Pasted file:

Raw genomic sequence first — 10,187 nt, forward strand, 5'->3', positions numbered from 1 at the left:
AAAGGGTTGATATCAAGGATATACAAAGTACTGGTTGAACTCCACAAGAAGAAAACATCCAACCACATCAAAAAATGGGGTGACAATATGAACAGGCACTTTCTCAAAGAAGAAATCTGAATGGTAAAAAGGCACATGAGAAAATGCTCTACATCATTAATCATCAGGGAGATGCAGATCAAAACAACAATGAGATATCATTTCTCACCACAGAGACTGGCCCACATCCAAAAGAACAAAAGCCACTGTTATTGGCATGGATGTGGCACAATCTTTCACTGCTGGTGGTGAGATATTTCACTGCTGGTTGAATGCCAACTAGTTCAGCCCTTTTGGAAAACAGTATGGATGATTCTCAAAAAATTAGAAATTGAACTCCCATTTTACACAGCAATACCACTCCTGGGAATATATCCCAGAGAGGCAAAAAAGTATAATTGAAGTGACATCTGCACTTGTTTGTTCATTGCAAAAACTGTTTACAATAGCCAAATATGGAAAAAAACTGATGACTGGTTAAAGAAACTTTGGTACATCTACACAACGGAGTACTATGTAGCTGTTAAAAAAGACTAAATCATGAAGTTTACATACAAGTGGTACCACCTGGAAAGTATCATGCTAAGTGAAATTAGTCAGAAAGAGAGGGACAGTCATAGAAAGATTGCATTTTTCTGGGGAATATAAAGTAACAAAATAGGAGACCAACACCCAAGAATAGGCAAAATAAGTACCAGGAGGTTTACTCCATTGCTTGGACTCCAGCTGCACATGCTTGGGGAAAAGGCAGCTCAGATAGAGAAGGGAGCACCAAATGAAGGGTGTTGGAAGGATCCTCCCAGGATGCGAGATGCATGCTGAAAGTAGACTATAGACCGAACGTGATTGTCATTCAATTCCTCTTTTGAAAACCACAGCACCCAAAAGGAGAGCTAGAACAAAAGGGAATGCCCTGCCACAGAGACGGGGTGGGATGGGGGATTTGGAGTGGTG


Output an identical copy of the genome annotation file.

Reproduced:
Raw genomic sequence first — 10,187 nt, forward strand, 5'->3', positions numbered from 1 at the left:
AAAGGGTTGATATCAAGGATATACAAAGTACTGGTTGAACTCCACAAGAAGAAAACATCCAACCACATCAAAAAATGGGGTGACAATATGAACAGGCACTTTCTCAAAGAAGAAATCTGAATGGTAAAAAGGCACATGAGAAAATGCTCTACATCATTAATCATCAGGGAGATGCAGATCAAAACAACAATGAGATATCATTTCTCACCACAGAGACTGGCCCACATCCAAAAGAACAAAAGCCACTGTTATTGGCATGGATGTGGCACAATCTTTCACTGCTGGTGGTGAGATATTTCACTGCTGGTTGAATGCCAACTAGTTCAGCCCTTTTGGAAAACAGTATGGATGATTCTCAAAAAATTAGAAATTGAACTCCCATTTTACACAGCAATACCACTCCTGGGAATATATCCCAGAGAGGCAAAAAAGTATAATTGAAGTGACATCTGCACTTGTTTGTTCATTGCAAAAACTGTTTACAATAGCCAAATATGGAAAAAAACTGATGACTGGTTAAAGAAACTTTGGTACATCTACACAACGGAGTACTATGTAGCTGTTAAAAAAGACTAAATCATGAAGTTTACATACAAGTGGTACCACCTGGAAAGTATCATGCTAAGTGAAATTAGTCAGAAAGAGAGGGACAGTCATAGAAAGATTGCATTTTTCTGGGGAATATAAAGTAACAAAATAGGAGACCAACACCCAAGAATAGGCAAAATAAGTACCAGGAGGTTTACTCCATTGCTTGGACTCCAGCTGCACATGCTTGGGGAAAAGGCAGCTCAGATAGAGAAGGGAGCACCAAATGAAGGGTGTTGGAAGGATCCTCCCAGGATGCGAGATGCATGCTGAAAGTAGACTATAGACCGAACGTGATTGTCATTCAATTCCTCTTTTGAAAACCACAGCACCCAAAAGGAGAGCTAGAACAAAAGGGAATGCCCTGCCACAGAGACGGGGTGGGATGGGGGATTTGGAGTGGTG